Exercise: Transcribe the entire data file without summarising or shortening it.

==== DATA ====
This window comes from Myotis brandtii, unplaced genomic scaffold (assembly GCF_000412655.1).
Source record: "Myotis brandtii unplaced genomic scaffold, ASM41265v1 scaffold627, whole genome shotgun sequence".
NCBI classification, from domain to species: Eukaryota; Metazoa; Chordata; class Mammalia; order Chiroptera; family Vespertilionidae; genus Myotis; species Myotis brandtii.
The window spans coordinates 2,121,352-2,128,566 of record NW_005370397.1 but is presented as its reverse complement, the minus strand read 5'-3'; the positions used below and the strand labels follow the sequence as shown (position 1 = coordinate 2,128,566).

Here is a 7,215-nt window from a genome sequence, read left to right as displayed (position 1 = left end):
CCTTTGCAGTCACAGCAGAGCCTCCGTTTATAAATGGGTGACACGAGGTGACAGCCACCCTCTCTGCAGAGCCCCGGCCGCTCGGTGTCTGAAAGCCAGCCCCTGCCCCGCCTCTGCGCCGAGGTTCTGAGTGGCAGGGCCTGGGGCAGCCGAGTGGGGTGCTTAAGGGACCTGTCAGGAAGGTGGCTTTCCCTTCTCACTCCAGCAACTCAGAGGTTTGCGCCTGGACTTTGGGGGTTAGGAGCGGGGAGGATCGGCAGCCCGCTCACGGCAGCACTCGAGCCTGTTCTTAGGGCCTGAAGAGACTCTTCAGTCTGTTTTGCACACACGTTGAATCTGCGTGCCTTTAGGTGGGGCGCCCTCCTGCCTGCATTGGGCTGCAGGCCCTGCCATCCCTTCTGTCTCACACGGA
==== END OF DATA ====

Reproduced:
This window comes from Myotis brandtii, unplaced genomic scaffold (assembly GCF_000412655.1).
Source record: "Myotis brandtii unplaced genomic scaffold, ASM41265v1 scaffold627, whole genome shotgun sequence".
NCBI classification, from domain to species: Eukaryota; Metazoa; Chordata; class Mammalia; order Chiroptera; family Vespertilionidae; genus Myotis; species Myotis brandtii.
The window spans coordinates 2,121,352-2,128,566 of record NW_005370397.1 but is presented as its reverse complement, the minus strand read 5'-3'; the positions used below and the strand labels follow the sequence as shown (position 1 = coordinate 2,128,566).

Here is a 7,215-nt window from a genome sequence, read left to right as displayed (position 1 = left end):
CCTTTGCAGTCACAGCAGAGCCTCCGTTTATAAATGGGTGACACGAGGTGACAGCCACCCTCTCTGCAGAGCCCCGGCCGCTCGGTGTCTGAAAGCCAGCCCCTGCCCCGCCTCTGCGCCGAGGTTCTGAGTGGCAGGGCCTGGGGCAGCCGAGTGGGGTGCTTAAGGGACCTGTCAGGAAGGTGGCTTTCCCTTCTCACTCCAGCAACTCAGAGGTTTGCGCCTGGACTTTGGGGGTTAGGAGCGGGGAGGATCGGCAGCCCGCTCACGGCAGCACTCGAGCCTGTTCTTAGGGCCTGAAGAGACTCTTCAGTCTGTTTTGCACACACGTTGAATCTGCGTGCCTTTAGGTGGGGCGCCCTCCTGCCTGCATTGGGCTGCAGGCCCTGCCATCCCTTCTGTCTCACACGGA